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N.C. State's Final Four double has Wolfpack fans excited with March Madness joy

RALEIGH, N.C. — The grave is situated on a hill in the 72-acre Oakwood Cemetery near downtown. It has “Valvano” engraved in large letters on shiny black stone, paying tribute to N.C. State’s charismatic coach who inspired big dreams and

RALEIGH, N.C. — The grave sits on a hill in the historic 72-acre Oakwood Cemetery near downtown. It bears the name “Valvano” carved in large letters on polished black stone, honoring N.C. State’s charismatic coach who offered big dreams then experienced them in an unforgettable run to the 1983 national championship.

Jimmy V has been gone for more than three decades. Yet visitors are leaving new tributes. Among those: a sticker with the “Why not us?” slogan defining the most exciting March moments here in decades.

The Wolfpack men have followed their first ACC championship since 1987 with an even more unlikely Final Four appearance, the first since Valvano’s “Cardiac Pack” magic of ‘83. Even more incredible: The women are in the Final Four, too, their first trip since 1998, which came under their own beloved late Hall of Famer, Kay Yow.

It has all led to an emotional reconnection with past glory on Tobacco Road, including this time a generation that has never seen anything like this.

It’s a thrill borne of built-up frustration. Yet battered hope remains for a women’s team that has been nationally relevant for many seasons and a men’s program that spent much of the post-Valvano era wandering in the wilderness.

Payoffs came Sunday with Final Four tickets. Now N.C. State possesses a spotlight it often has to fight to share with nearby rivals Duke — the 11th-seeded Wolfpack men’s Elite Eight victim — and North Carolina.

By early Monday, fans were welcoming one Final Four team in its campus homecoming, then the other about two hours later.

Both programs have embraced it. Women’s coach Wes Moore attended the men’s ACC title win in the nation’s capital, then men’s coach Kevin Keatts sat behind press row as Moore’s women beat Tennessee in an NCAA second-round home win.

Businessman Greg Hatem, whose Empire Properties helped revitalize downtown Raleigh with restaurants and building projects, is cherishing it all. Part of the Wolfpack Club’s board of directors, Hatem was a photographer for N.C. State’s student newspaper, The Technician, during the 1983 run that ended with Lorenzo Charles’ dunk to beat Houston and Valvano frantically looking for someone to hug in Albuquerque.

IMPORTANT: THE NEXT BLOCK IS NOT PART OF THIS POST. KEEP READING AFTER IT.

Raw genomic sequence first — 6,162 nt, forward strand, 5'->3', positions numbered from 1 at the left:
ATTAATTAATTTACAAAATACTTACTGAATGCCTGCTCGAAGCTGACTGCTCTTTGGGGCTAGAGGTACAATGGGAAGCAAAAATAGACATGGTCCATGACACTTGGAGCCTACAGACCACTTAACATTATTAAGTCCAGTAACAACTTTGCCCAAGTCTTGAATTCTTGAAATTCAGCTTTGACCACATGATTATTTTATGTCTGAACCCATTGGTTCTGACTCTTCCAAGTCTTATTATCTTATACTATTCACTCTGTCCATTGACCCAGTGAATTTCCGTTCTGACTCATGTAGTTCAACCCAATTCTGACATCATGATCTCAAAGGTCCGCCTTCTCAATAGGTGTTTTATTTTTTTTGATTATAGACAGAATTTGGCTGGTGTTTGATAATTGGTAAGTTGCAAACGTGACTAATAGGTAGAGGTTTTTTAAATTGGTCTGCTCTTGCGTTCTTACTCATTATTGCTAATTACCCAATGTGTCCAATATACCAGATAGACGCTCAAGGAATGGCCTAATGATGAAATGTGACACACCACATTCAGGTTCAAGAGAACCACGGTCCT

It was a lasting moment for a program that also won the 1974 NCAA title, which included defeating UCLA in the Final Four to end John Wooden’s streak of seven straight championships. Now 2024 has its place in Wolfpack lore.

“It’s nice to feel the energy again, it’s nice to see people out wearing the red,” Hatem said. “Now they’re excited again, and I’m talking about the young ones who have never seen this, and folks my age who have seen and remember ‘83 and ‘74.

“It’s something I didn’t know when we would get to see it.”

The same is true of 1983 team member Ernie Myers, who said teammates are talking constantly about this run on their group text. Charles, he of the famous dunk, died in 2011 and is buried not far from Valvano.

Myers is a radio analyst for the women and worked their Elite Eight win against Texas. The wait hadn’t been quite the same for Moore’s team, which reached the Elite Eight two years ago. That top-seeded team faced a lower-seeded Connecticut team in the Huskies’ home state, suffering a crushing double-overtime loss.

However, this team, which was chosen eighth in the ACC, managed to take that final step.

Chasity Melvin was the leading scorer when the program made its only appearance in the Final Four before she went on to play professionally in the WNBA and overseas. Since then, she has transitioned into coaching. She sticks to superstitious routines during the Wolfpack’s matching runs, such as wearing N.C. State socks, sitting in the middle of a three-cushion couch, and refraining from texting or tweeting during play.

“I think it was really tough for coaches and ADs to have a clear vision of, 'Okay, we're tired of saying we can't do it because we have to compete with Carolina and Duke,'” Melvin explained. “But actually insisting, like: ‘Hey, it’s going to be difficult but we want to establish a culture. We can also win this game.’”

The Wolfpack women will play against the unbeaten South Carolina, the No. 1 overall seed, on Friday in Cleveland. The men will face the top regional seed Purdue on Saturday in Glendale, Ariz.

“It’s obviously a very special time,” Moore said. “Memories that will stay with you forever.”

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